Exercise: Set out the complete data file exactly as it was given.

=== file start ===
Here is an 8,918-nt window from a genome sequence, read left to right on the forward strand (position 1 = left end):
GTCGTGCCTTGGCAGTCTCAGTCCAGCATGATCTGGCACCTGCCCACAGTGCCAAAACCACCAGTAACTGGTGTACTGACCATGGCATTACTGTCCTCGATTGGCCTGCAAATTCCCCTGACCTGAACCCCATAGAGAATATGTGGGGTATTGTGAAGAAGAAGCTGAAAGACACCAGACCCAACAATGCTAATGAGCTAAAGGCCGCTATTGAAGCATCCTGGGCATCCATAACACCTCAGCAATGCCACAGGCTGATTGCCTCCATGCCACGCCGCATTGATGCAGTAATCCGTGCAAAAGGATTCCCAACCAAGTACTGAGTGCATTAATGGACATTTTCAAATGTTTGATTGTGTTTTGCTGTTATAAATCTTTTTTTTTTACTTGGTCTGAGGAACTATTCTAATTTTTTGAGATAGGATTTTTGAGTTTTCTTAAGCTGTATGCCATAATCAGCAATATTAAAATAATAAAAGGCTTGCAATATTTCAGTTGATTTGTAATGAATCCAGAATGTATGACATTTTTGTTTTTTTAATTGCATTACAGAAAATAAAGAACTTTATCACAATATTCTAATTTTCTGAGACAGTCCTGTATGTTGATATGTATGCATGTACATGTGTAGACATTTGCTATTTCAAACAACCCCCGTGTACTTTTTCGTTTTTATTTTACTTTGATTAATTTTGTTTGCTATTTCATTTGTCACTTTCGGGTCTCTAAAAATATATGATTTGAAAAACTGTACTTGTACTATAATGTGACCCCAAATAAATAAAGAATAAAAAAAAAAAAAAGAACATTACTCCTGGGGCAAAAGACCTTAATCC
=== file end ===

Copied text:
Here is an 8,918-nt window from a genome sequence, read left to right on the forward strand (position 1 = left end):
GTCGTGCCTTGGCAGTCTCAGTCCAGCATGATCTGGCACCTGCCCACAGTGCCAAAACCACCAGTAACTGGTGTACTGACCATGGCATTACTGTCCTCGATTGGCCTGCAAATTCCCCTGACCTGAACCCCATAGAGAATATGTGGGGTATTGTGAAGAAGAAGCTGAAAGACACCAGACCCAACAATGCTAATGAGCTAAAGGCCGCTATTGAAGCATCCTGGGCATCCATAACACCTCAGCAATGCCACAGGCTGATTGCCTCCATGCCACGCCGCATTGATGCAGTAATCCGTGCAAAAGGATTCCCAACCAAGTACTGAGTGCATTAATGGACATTTTCAAATGTTTGATTGTGTTTTGCTGTTATAAATCTTTTTTTTTTACTTGGTCTGAGGAACTATTCTAATTTTTTGAGATAGGATTTTTGAGTTTTCTTAAGCTGTATGCCATAATCAGCAATATTAAAATAATAAAAGGCTTGCAATATTTCAGTTGATTTGTAATGAATCCAGAATGTATGACATTTTTGTTTTTTTAATTGCATTACAGAAAATAAAGAACTTTATCACAATATTCTAATTTTCTGAGACAGTCCTGTATGTTGATATGTATGCATGTACATGTGTAGACATTTGCTATTTCAAACAACCCCCGTGTACTTTTTCGTTTTTATTTTACTTTGATTAATTTTGTTTGCTATTTCATTTGTCACTTTCGGGTCTCTAAAAATATATGATTTGAAAAACTGTACTTGTACTATAATGTGACCCCAAATAAATAAAGAATAAAAAAAAAAAAAAGAACATTACTCCTGGGGCAAAAGACCTTAATCC